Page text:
The Third Sunday after Epiphany; Year B (1/25/2015)

Lessons:
Jonah 3:1-5, 10
Psalm 62:5-12
1st Corinthians 7:29-31
St. Mark 1:14-20

Prayer of the Day:
Almighty God, by grace alone you call us and accept us into your service. Strengthen us by your Spirit, and make us worthy of your call, through Jesus Christ, our Savior and Lord. Amen.

1:14 Now after John was arrested, Jesus came to Galilee, proclaiming the good news of God, 15 and saying, “The time is fulfilled, and the kingdom of God has come near; repent, and believe in the good news.”16 As Jesus passed along the Sea of Galilee, he saw Simon and his brother Andrew casting a net into the sea-for they were fishermen. 17 And Jesus said to them, “Follow me and I will make you fish for people.” 18 And immediately they left their nets and followed him. 19 As he went a little farther, he saw James son of Zebedee and his brother John, who were in their boat mending the nets. 20 Immediately he called them; and they left their father Zebedee in the boat with the hired men, and followed him.

St. Mark 1:14-20 New Revised Version Bible (C)1989, Division of Christian Education of the National Council of the Churches of Christ in the United States of America.

A New Kind of Fishing

Imagine what a day it is for them. It starts out as every other day started out. Early in the morning, long before sunrise, and long before many of their friends and neighbors wake, Peter, Andrew, James, John, Zebedee and the others crawl out of bed and make their way down to the boats. When they get there, they make the nets ready and push off from shore. It is a long, cold morning of throwing nets, hauling in fish, sorting good fish from everything else that was gathered in, and setting them aside to prepare them for market. After the fish are brought to shore, cleaned, and sold, then it is back to the boats for another run at it (if there is time) or preparing the equipment for the next day’s work. It is hard, demanding work: exciting the first few times, but hardly a novel or exciting experience for men who have been at it as long as these have.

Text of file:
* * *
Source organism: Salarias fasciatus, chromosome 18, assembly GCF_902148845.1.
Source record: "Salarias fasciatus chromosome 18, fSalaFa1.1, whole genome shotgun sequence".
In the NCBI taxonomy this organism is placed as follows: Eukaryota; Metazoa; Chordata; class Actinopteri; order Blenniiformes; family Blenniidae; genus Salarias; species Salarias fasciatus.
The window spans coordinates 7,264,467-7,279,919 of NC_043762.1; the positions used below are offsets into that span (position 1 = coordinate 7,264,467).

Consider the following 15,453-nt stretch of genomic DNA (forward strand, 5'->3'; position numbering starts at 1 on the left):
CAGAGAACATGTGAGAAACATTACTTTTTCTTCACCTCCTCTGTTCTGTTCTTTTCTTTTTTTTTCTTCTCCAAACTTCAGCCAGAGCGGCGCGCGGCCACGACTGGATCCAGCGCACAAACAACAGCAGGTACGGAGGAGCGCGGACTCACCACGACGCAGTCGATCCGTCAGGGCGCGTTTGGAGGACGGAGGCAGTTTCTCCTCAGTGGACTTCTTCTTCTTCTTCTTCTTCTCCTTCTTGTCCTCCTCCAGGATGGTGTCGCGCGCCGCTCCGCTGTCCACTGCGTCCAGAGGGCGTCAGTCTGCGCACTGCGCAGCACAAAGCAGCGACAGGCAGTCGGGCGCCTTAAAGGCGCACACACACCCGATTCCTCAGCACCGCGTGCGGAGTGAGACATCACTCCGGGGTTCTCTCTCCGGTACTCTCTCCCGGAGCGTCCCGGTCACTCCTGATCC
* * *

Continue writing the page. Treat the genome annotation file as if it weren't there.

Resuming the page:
On the day our Gospel lesson recalls, however, things happen a bit differently. Andrew and Peter are still working the nets, trying to bring in one more load of fish. James and John, along with their father and the hired help, are sitting in their boat and mending the nets. All of a sudden the Rabbi from Nazareth appears, and calls them to give up their lives of fishing to follow him. He claims that he will transform them in a way that it will make it possible for them to fish, now, for people.

The Gospel lesson doesn’t tell us exactly how Jesus communicates this to them, but it isn’t hard to imagine them looking at each other with puzzled expressions and wondering what to do: “What would happen if we left father and the servants here by themselves: would they be able to get along without us? Where will this guy take us: will we be in danger? How will we support ourselves? Will others provide for us, or will we find work when we get wherever we go?” As they weigh the pros and the cons, we might imagine them asking: “What if we really take this stuff seriously?”

The marvel of the story, of course, is that they do. And the story is not so much about them taking it seriously, as it is about God entering into their lives through the presence of Jesus, and making it possible for them to do so. We don’t know how Jesus convinces them to leave family, friends, work — actually their whole lives — and follow him. But we do know that because of their experience with him, they are able to. In meeting Jesus, God has entered their lives in a way that is so powerful, that they can do no other than take Jesus’ claim on their lives seriously. So take him seriously they do: they leave their father, they leave their work, they leave their families, they leave their homes, and they follow him.

Life is never again the same.

David J. Risendal, Pastor

Exploring This Week’s Gospel:

  1. What must those five fishermen have thought when Jesus first invited them to leave everything and follow him?
  2. What do they have to leave in following him?
  3. What do they have to gain in following him?

Connecting with This Week’s Gospel:

  1. How does Jesus call to me today, inviting me to discipleship?
  2. What excuses have I offered in the past, when the call to ministry seemed too hard?
  3. How would my life change if I took Jesus’ call more seriously?